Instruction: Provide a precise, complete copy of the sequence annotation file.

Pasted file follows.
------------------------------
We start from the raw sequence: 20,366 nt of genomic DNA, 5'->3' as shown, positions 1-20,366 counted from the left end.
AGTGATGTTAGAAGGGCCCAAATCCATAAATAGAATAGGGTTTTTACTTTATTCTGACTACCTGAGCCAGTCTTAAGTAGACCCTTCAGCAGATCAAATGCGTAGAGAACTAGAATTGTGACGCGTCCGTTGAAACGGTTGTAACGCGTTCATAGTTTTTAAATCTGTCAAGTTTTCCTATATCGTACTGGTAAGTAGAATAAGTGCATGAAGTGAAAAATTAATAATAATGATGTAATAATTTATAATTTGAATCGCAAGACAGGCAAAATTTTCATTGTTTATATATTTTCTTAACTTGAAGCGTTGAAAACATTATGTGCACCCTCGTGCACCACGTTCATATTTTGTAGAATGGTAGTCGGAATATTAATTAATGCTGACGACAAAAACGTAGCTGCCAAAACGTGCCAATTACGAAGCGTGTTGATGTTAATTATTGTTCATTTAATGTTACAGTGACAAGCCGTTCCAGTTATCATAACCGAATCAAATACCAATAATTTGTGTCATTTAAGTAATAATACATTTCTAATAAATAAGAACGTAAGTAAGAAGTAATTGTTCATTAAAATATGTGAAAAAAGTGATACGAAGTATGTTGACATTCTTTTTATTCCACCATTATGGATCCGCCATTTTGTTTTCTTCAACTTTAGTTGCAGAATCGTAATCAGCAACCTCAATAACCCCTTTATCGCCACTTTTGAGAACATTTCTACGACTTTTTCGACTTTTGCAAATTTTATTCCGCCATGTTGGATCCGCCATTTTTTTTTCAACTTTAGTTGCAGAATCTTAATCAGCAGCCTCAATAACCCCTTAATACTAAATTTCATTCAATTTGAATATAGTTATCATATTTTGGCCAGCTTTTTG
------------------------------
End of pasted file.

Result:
We start from the raw sequence: 20,366 nt of genomic DNA, 5'->3' as shown, positions 1-20,366 counted from the left end.
AGTGATGTTAGAAGGGCCCAAATCCATAAATAGAATAGGGTTTTTACTTTATTCTGACTACCTGAGCCAGTCTTAAGTAGACCCTTCAGCAGATCAAATGCGTAGAGAACTAGAATTGTGACGCGTCCGTTGAAACGGTTGTAACGCGTTCATAGTTTTTAAATCTGTCAAGTTTTCCTATATCGTACTGGTAAGTAGAATAAGTGCATGAAGTGAAAAATTAATAATAATGATGTAATAATTTATAATTTGAATCGCAAGACAGGCAAAATTTTCATTGTTTATATATTTTCTTAACTTGAAGCGTTGAAAACATTATGTGCACCCTCGTGCACCACGTTCATATTTTGTAGAATGGTAGTCGGAATATTAATTAATGCTGACGACAAAAACGTAGCTGCCAAAACGTGCCAATTACGAAGCGTGTTGATGTTAATTATTGTTCATTTAATGTTACAGTGACAAGCCGTTCCAGTTATCATAACCGAATCAAATACCAATAATTTGTGTCATTTAAGTAATAATACATTTCTAATAAATAAGAACGTAAGTAAGAAGTAATTGTTCATTAAAATATGTGAAAAAAGTGATACGAAGTATGTTGACATTCTTTTTATTCCACCATTATGGATCCGCCATTTTGTTTTCTTCAACTTTAGTTGCAGAATCGTAATCAGCAACCTCAATAACCCCTTTATCGCCACTTTTGAGAACATTTCTACGACTTTTTCGACTTTTGCAAATTTTATTCCGCCATGTTGGATCCGCCATTTTTTTTTCAACTTTAGTTGCAGAATCTTAATCAGCAGCCTCAATAACCCCTTAATACTAAATTTCATTCAATTTGAATATAGTTATCATATTTTGGCCAGCTTTTTG